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Vlookup and Sumifs Formulas to assist summarizing queried data€¦ · Vlookup and Sumifs Formulas...

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Vlookup and Sumifs Formulas to assist summarizing queried data When accessing data from Foundation through the MS Query tool, at times it is necessary to join multiple tables together to retrieve the required information. At times this is very easy, other instances are rather frustrating. The following demonstration shows examples of how data may be joined via formulas in Microsoft Excel. If we want to create a simple list of job records with their associated project managers, we would start by querying the JOBS table. From the Jobs table, we would pull the job_id, description and project_manager_id fields. Everything looks great so far, but I would also like to include the description of the project manager field in this list as well. Add the PROJECT_MANAGERS table to the query.
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Page 1: Vlookup and Sumifs Formulas to assist summarizing queried data€¦ · Vlookup and Sumifs Formulas to assist summarizing queried data When accessing data from Foundation through the

Vlookup and Sumifs Formulas to assist summarizing queried data

When accessing data from Foundation through the MS Query tool, at times it is necessary to

join multiple tables together to retrieve the required information.

At times this is very easy, other instances are rather frustrating. The following demonstration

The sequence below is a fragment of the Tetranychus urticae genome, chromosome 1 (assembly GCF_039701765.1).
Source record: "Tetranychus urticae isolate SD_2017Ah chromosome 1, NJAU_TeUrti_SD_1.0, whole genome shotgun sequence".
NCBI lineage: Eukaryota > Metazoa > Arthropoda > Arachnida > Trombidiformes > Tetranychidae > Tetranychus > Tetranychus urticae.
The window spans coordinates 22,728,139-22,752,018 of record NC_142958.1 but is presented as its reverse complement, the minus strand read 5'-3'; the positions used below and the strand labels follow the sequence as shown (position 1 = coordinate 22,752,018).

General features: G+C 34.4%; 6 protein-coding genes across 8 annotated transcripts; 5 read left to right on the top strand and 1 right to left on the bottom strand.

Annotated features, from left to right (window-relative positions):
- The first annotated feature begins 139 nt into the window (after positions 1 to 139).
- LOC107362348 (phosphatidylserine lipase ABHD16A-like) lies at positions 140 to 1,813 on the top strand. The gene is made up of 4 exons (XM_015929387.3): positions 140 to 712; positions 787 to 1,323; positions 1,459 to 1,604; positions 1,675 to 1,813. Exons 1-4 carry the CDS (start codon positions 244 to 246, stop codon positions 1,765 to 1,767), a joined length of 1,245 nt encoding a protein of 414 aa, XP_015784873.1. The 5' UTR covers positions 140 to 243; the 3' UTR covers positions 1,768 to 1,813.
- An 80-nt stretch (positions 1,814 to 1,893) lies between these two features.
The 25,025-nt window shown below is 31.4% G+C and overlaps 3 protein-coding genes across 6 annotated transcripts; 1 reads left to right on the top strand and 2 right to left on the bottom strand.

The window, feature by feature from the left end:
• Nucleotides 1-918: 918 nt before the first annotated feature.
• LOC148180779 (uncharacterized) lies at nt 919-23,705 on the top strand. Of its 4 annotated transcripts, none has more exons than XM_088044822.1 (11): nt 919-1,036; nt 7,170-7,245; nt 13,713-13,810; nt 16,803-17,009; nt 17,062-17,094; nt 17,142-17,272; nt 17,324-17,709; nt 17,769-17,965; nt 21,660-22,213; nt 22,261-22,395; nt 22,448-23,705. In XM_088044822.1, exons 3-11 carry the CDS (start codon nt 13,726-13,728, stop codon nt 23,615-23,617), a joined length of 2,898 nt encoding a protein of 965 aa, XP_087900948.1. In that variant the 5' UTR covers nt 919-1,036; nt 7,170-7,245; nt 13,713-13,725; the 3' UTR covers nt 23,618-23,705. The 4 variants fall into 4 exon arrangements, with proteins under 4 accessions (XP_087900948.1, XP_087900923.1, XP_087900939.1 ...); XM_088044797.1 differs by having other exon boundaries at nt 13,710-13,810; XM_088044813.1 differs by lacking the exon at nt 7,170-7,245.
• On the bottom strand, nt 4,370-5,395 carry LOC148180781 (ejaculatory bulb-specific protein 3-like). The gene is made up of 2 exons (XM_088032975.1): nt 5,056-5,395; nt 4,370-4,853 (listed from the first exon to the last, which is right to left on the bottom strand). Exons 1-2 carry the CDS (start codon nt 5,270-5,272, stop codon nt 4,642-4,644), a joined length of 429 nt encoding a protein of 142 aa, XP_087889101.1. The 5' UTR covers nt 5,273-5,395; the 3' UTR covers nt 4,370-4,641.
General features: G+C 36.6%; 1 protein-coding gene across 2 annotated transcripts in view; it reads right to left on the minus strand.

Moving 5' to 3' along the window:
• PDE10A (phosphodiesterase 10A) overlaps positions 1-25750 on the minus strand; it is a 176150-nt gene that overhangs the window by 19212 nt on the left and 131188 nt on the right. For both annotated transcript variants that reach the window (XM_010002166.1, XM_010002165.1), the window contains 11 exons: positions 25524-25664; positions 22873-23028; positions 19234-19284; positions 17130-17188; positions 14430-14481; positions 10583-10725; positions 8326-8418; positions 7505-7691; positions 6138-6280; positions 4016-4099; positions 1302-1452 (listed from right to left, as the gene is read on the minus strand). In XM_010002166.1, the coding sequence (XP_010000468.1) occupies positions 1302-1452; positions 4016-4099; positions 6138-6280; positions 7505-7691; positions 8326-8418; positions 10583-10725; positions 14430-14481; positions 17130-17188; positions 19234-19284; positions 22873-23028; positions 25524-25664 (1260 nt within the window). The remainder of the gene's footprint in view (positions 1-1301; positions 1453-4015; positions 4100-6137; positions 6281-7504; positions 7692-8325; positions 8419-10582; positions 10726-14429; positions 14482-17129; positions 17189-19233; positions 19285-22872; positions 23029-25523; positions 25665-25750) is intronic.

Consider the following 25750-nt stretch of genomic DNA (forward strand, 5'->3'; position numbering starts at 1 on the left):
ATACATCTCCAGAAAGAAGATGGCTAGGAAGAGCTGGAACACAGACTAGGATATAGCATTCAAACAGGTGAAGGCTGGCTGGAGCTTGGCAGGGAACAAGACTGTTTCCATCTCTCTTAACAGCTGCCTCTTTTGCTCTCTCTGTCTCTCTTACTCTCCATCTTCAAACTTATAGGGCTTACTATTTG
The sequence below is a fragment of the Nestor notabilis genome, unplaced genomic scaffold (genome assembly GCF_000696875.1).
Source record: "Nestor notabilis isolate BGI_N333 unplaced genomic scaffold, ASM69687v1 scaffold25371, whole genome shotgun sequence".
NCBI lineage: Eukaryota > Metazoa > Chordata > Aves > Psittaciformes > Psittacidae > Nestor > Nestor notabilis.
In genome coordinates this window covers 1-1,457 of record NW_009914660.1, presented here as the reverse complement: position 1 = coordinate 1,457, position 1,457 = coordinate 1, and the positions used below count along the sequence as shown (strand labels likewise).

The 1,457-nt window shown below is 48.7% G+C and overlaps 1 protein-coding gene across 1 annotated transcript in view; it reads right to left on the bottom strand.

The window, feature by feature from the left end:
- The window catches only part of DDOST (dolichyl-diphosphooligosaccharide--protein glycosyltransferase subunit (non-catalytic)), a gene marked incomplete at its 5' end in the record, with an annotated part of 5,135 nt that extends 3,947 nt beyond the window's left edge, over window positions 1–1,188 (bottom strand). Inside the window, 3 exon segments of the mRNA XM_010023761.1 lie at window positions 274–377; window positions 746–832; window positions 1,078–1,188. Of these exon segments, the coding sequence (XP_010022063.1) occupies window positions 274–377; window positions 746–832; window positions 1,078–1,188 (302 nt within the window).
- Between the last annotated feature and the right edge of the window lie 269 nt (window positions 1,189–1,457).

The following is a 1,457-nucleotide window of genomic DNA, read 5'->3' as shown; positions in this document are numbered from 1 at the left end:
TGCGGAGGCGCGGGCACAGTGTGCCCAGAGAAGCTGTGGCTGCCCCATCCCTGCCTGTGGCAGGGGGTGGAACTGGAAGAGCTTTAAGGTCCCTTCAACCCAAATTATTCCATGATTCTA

shows examples of how data may be joined via formulas in Microsoft Excel.

If we want to create a simple list of job records with their associated project managers, we

would start by querying the JOBS table. From the Jobs table, we would pull the job_id,

description and project_manager_id fields.

Everything looks great so far, but I would also like to include the description of the project

manager field in this list as well.

Add the PROJECT_MANAGERS table to the query.

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- MS Query makes some “assumptions” and creates joins between the two tables.

You will notice that the MS Query tool “joins” the two tables based on a common field or fields.

The company_no field will always be joined between existing tables. You will notice that one or

more fields within a table will be highlighted. These fields are known as a “key identifier”.

These are the fields that cannot be changed once entered in Foundation. Basically any

maintenance ID (or number) once entered in Foundation is now “known” to all the other tables in

the database by that key identifier. These key identifiers could potentially be referenced on

hundreds of tables throughout the database, which is why – once they are entered, they cannot

be altered.

Once the join is created, you must review your data for integrity.

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This is the Query that contained ONLY the JOB table. Notice, there are MANY more jobs

returned in this query as opposed to the query that contains two tables. On the right is the

query with both tables present. Notice that Jobs 160 – 170 are not on the list on the right.

The “joins” in the MS query tool are rather particular. By default they want to satisfy a simple

condition. If there is a project_manager_no on the JOBS table, then match it up with the

project_manager_no on the PROJECT_MANAGERS table.

When there is no project_manager_no entered on the JOBS table, the query tool looks at the

fields as a “blank”. Since there is no such animal as a “blank” project_manager_no, the link is

not satisfied, and the record is dropped from the queried data.